However, the official establishment of the Israel in the year 1948 brought about significant changes in the lives of the Jewish Community residing in Kochi. Some members of the community chose to abandon all that they owned in their tiny township and immigrated to Israel.

Over the years, many families have left their homes and decided to start their lives afresh in a place that many claimed to be the land of the Jews. As a result, there are fewer men above the age of 13 to be part of the group or quorum to conduct the service.

The few Jews residing in the area continue to pay visits to the synagogue on several occasions – including occasions like Yom Kippur and the Fast of Gedalia. But the community has not witnessed a full-fledged service for years.

A home in Israel

Hallegua claims that the Jews in Kerala were among the more fortunate members of the community. Not only were they allowed to practice their religion, they were also given due regard and made an integral part of the society.

She does have relatives residing in Israel and visits the place often. However, she herself never wanted to emigrate for she is used to life she lives in India. Her late husband too was a patriot and was keen on residing in Kochi until his dying day.

Then again, Hallegua believes that the land of Israel has a ‘force’ that draws the ommunity to the nation. “Many Jews were killed and tortured during the World War. As children, residing in Kerala, we were clueless about these unfortunate incidents. Here, we had the pleasure of listening to the Hindu devotional song Venkatesha Suprabhatam in the mornings when we headed to the synagogue for our prayers,” Hallegua says.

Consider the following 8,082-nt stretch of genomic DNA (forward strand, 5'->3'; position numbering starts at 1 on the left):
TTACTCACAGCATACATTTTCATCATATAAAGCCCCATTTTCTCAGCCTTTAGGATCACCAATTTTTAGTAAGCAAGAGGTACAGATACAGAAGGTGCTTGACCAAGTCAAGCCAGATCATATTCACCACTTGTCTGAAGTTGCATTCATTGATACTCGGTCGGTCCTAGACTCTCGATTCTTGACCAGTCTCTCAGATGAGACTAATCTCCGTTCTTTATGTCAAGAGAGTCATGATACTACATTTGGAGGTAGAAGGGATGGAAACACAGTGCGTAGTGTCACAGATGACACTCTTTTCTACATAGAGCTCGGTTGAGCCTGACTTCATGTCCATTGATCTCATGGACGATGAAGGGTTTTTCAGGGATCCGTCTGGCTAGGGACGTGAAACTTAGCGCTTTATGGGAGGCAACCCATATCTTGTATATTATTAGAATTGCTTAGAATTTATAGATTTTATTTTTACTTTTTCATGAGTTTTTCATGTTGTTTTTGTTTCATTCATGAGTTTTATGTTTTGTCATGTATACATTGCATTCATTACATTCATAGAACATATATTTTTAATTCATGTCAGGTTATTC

She adds that the experience, as she was growing up, of listening to prayers from the mosque next door was truly wonderful. We lived in such harmony. But those Jews living elsewhere were not so lucky.

“So, it is lovely to know that there is a home or a land that Jews could call their own. It is special indeed,” Hallegua explains.

Culture that is lost

Fewer schools around Fort Kochi conduct classes in Hebrew and the scriptures. When asked about the possibilities of forming a quorum in the present scenario, Hallegua commented that it is possible to do so. But it would not be a complete service, for no one in the community has an in-depth knowledge of the ancient scriptures including the Tora or the Tanakh.

The unknown tomorrow

Prime Minister Modi’s visit to Israel has stirred a lot of joy among the Indian Jews residing in the country. Not only is the visit, the first by an Indian Prime Minister to the country, it is also being viewed as an opportunity for Israel and India to bridge ties and build trust.

“Both Modi and Netanyahu have problems to tackle, related to national security. This meeting could help them,” stated Hallegua.

As she gears for the rest for a visit to the bank and her game of SUDOKU, she also reminisces those days when she and her friends could walk about the streets of Mattanchery fearlessly in their casual attire late night as well.

“Things have changed. This street become pitch dark post 7 pm,” Hallegua added. Queenie and a few other trustee members are working towards establishing a museum to showcase the community’s heritage. But would that be the beginning of an end?
| Edited by: Mirza Arif Beg